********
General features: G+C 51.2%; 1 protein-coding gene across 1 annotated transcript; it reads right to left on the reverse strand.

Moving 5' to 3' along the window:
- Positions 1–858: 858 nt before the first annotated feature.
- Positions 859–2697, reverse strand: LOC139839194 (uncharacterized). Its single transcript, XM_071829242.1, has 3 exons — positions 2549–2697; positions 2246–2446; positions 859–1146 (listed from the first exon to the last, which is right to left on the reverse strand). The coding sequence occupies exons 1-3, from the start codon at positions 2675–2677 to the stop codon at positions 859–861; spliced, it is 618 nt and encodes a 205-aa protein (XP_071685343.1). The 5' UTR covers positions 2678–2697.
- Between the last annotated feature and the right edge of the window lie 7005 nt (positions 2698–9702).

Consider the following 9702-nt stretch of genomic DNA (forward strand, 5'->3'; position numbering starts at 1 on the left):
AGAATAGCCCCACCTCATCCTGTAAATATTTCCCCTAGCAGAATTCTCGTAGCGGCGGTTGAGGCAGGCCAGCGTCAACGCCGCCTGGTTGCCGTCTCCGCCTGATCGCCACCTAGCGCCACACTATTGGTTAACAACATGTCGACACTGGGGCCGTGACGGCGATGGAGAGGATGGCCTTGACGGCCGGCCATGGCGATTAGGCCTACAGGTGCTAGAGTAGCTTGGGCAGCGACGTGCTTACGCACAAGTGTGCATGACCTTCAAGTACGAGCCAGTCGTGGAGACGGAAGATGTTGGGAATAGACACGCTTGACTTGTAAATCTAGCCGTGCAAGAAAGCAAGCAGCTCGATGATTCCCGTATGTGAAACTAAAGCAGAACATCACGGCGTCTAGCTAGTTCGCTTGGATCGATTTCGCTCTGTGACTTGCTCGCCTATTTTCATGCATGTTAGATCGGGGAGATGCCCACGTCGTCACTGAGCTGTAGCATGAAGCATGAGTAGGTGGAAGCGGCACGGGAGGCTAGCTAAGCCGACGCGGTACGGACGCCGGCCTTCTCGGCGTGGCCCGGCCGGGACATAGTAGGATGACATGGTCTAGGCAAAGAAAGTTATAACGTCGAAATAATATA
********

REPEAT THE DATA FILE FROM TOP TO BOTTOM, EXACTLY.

General features: G+C 51.2%; 1 protein-coding gene across 1 annotated transcript; it reads right to left on the reverse strand.

Moving 5' to 3' along the window:
- Positions 1–858: 858 nt before the first annotated feature.
- Positions 859–2697, reverse strand: LOC139839194 (uncharacterized). Its single transcript, XM_071829242.1, has 3 exons — positions 2549–2697; positions 2246–2446; positions 859–1146 (listed from the first exon to the last, which is right to left on the reverse strand). The coding sequence occupies exons 1-3, from the start codon at positions 2675–2677 to the stop codon at positions 859–861; spliced, it is 618 nt and encodes a 205-aa protein (XP_071685343.1). The 5' UTR covers positions 2678–2697.
- Between the last annotated feature and the right edge of the window lie 7005 nt (positions 2698–9702).

Consider the following 9702-nt stretch of genomic DNA (forward strand, 5'->3'; position numbering starts at 1 on the left):
AGAATAGCCCCACCTCATCCTGTAAATATTTCCCCTAGCAGAATTCTCGTAGCGGCGGTTGAGGCAGGCCAGCGTCAACGCCGCCTGGTTGCCGTCTCCGCCTGATCGCCACCTAGCGCCACACTATTGGTTAACAACATGTCGACACTGGGGCCGTGACGGCGATGGAGAGGATGGCCTTGACGGCCGGCCATGGCGATTAGGCCTACAGGTGCTAGAGTAGCTTGGGCAGCGACGTGCTTACGCACAAGTGTGCATGACCTTCAAGTACGAGCCAGTCGTGGAGACGGAAGATGTTGGGAATAGACACGCTTGACTTGTAAATCTAGCCGTGCAAGAAAGCAAGCAGCTCGATGATTCCCGTATGTGAAACTAAAGCAGAACATCACGGCGTCTAGCTAGTTCGCTTGGATCGATTTCGCTCTGTGACTTGCTCGCCTATTTTCATGCATGTTAGATCGGGGAGATGCCCACGTCGTCACTGAGCTGTAGCATGAAGCATGAGTAGGTGGAAGCGGCACGGGAGGCTAGCTAAGCCGACGCGGTACGGACGCCGGCCTTCTCGGCGTGGCCCGGCCGGGACATAGTAGGATGACATGGTCTAGGCAAAGAAAGTTATAACGTCGAAATAATATA